Monday, September 28, 2015

Population growth in Metropolitan Toronto, 1921-1951

Population of city and suburbs, 1921-1951
                                                   1921          1931          1941          1951

City of Toronto                          521,893      631,207     667,457     675,754
Suburban municipalities            89,550        187,141     242,471     441,716
Metropolitan Toronto total        611,443       818,348     909,928    1,117,470
% in city                                    85.4             77.1           73.3           60.5

Toronto continued to annex suburbs until 1912, and by the 1920s, growth outside the city limits began to eclipse that in the city itself.  During this decade, the suburban municipalities doubled in population and raw population growth nearly matched that of the city (+97,000 and +109,000, respectively).  North Toronto, located north of St. Clair Ave. (wedged between Forest Hill and Leaside on the map) was mostly built up in the 1920s, as were remaining bits of the east end and the northwest fringe.  By 1930, the city of Toronto had been pretty much been all built up.

During the 1920s, a number of municipalities were incorporated, mostly out of York Township which surrounded the city to the north and west.  The rural northern section broke off and formed North York in 1922.  East York was out of the remaining eastern section in 1923 and the affluent suburbs of Forest Hill and Swansea were incorporated in 1924 and 1925, respectively.  In addition, Long Branch was incorporated out of a section of Etobicoke in 1930, next to the streetcar suburbs of Mimico and New Toronto that were incorporated in the 1910s.  By 1930, the 12 suburban municipalities that would become part of the Metropolitan Toronto federation in 1954 had been incorporated.

Population of suburban municipalities, 1931-1951:

                                                      1931         1941         1951
East York                                       36,080      41,021      64,616
Etobicoke                                       13,769      18,973      53,779
Forest Hill                                      5,207        11,757      15,305
Leaside                                           938           6,183        16,223
Long Branch                                  3,962        5,172         8,727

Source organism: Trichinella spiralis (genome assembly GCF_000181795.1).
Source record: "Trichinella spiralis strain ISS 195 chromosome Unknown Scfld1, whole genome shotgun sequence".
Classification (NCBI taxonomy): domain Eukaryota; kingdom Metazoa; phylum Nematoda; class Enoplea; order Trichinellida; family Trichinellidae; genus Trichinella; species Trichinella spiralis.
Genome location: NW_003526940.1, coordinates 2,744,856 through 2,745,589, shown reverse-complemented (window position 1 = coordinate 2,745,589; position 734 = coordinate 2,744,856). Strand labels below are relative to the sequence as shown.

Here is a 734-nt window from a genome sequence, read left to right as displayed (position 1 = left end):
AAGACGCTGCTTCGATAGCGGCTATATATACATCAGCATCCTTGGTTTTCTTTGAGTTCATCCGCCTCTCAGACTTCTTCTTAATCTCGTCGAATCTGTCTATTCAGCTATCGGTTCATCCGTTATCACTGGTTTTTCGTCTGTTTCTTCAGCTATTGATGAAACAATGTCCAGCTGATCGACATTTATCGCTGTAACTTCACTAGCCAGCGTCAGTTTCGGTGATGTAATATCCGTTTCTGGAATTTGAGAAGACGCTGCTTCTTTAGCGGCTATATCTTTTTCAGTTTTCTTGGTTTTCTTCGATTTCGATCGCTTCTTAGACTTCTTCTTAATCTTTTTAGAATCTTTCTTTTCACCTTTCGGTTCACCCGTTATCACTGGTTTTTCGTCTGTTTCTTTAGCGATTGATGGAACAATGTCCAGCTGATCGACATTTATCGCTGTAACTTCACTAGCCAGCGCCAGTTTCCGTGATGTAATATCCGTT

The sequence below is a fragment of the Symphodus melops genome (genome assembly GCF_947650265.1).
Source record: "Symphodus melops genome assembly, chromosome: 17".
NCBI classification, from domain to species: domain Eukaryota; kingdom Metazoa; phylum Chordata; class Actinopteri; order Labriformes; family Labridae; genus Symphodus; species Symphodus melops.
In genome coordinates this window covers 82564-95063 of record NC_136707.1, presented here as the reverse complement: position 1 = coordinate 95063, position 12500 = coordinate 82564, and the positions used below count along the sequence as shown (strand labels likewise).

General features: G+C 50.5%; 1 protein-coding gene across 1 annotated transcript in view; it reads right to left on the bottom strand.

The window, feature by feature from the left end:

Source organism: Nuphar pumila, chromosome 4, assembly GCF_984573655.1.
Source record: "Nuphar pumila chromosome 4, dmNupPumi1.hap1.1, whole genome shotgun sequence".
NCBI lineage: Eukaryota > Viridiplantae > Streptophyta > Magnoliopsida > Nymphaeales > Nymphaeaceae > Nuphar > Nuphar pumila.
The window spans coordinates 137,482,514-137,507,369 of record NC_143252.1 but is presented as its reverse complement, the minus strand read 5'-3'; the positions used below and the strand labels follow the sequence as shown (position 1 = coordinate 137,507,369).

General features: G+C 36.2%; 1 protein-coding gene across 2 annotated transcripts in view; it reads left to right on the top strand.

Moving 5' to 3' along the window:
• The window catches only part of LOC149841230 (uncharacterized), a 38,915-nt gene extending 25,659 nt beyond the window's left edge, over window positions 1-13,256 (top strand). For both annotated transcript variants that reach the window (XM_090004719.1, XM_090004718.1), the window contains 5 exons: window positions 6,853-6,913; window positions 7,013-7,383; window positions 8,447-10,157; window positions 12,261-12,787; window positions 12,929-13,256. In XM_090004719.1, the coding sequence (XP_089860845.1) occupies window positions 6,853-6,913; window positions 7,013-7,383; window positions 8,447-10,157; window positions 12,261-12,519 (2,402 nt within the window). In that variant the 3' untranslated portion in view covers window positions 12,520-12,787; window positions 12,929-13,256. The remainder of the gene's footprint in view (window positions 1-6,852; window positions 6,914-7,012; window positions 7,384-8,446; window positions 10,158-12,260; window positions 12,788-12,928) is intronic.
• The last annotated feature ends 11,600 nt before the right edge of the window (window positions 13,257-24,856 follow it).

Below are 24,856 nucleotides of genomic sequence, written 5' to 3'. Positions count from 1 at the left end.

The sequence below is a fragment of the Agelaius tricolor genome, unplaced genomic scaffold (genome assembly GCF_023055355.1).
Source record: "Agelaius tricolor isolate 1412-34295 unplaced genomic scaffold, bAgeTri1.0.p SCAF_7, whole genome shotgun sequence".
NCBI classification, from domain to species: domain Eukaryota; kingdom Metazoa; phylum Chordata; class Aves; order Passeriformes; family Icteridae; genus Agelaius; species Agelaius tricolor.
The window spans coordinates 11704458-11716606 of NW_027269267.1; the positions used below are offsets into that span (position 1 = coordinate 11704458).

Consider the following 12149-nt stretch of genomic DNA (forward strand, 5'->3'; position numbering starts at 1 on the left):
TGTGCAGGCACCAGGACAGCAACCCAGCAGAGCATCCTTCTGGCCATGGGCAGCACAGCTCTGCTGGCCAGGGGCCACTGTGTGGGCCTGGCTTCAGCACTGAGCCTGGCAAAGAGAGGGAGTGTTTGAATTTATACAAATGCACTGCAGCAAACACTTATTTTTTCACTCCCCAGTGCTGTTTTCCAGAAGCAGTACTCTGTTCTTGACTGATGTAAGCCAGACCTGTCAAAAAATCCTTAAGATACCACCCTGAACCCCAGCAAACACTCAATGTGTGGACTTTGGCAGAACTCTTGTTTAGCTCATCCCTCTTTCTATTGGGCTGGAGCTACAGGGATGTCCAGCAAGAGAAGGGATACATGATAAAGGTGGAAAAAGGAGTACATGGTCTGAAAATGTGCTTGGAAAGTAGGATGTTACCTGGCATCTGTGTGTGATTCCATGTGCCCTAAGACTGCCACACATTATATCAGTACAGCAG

Mimico                                          6,800        8,070         11,342
New Toronto                                  7,146        9,504         11,194
North York                                    13,210      22,908        85,897
Scarborough                                  20,682      24,303        56,692
Swansea                                         5,031       6,988          8,072
Weston                                           4,723       5,740          8,677
York                                               69,593     81,052        101,582

In his book Unplanned Suburbs, Richard Harris notes that: "As late as 1931, the suburbs were clearly more blue-collar in character than the city, and a majority of suburbs were heavily dominated by blue collar settlement" (p. 50).  This included the large predominantly working class suburbs of York and East York, as well as the industrial satellites of Mimico and New Toronto.  During the 1910s and 1920s, these outlying suburbs attracted many working class immigrants from Britain, such as those in the skilled metal trades.  However, Harris notes that the composition of the suburbs changed in the 1930s and 1940s as they attracted more professionals, managers and white collar workers.  "By midcentury, the city was clearly more blue-collar (55 percent) than the suburbs (40 percent)."

(This isn't to say that the working class ceased to exist in the suburban fringes of Toronto.  Indeed, York and East York townships were hit particularly hard by the depression.  Appeals for annexation by the City of Toronto were rebuffed, which opposed taking in the "the semi-circle of bankrupt municipalities on its borders."  In the 1940s, York Township became a stronghold for the socialist CCF.)

Indeed, this changing composition of the suburbs is evident by looking at the population changes during this period.  Growth in the working class suburbs had slowed by the 1930s, likely due to the severe drop in immigration during the depression.  In contrast, affluent Forest Hill tripled in population in the 1930s, and Leaside, which barely had any people in 1931, saw its population skyrocket.  In Etobicoke, growth was almost certainly concentrated in the affluent Kingsway area.   In the 1940s, the well-to-do led the way in the mass migration to the postwar suburbs of Etobicoke and North York.

In 1951, a majority of residents still lived in the city proper, but this would change dramatically a decade later.

Tuesday, September 15, 2015

Toronto's social geography in 1931

The previous post looked at the location of some of Toronto's ethnic communities on the eve of World War II.  In this post I will look at the social geography of Toronto around this time, drawing from the work of geographer Daniel Hiebert.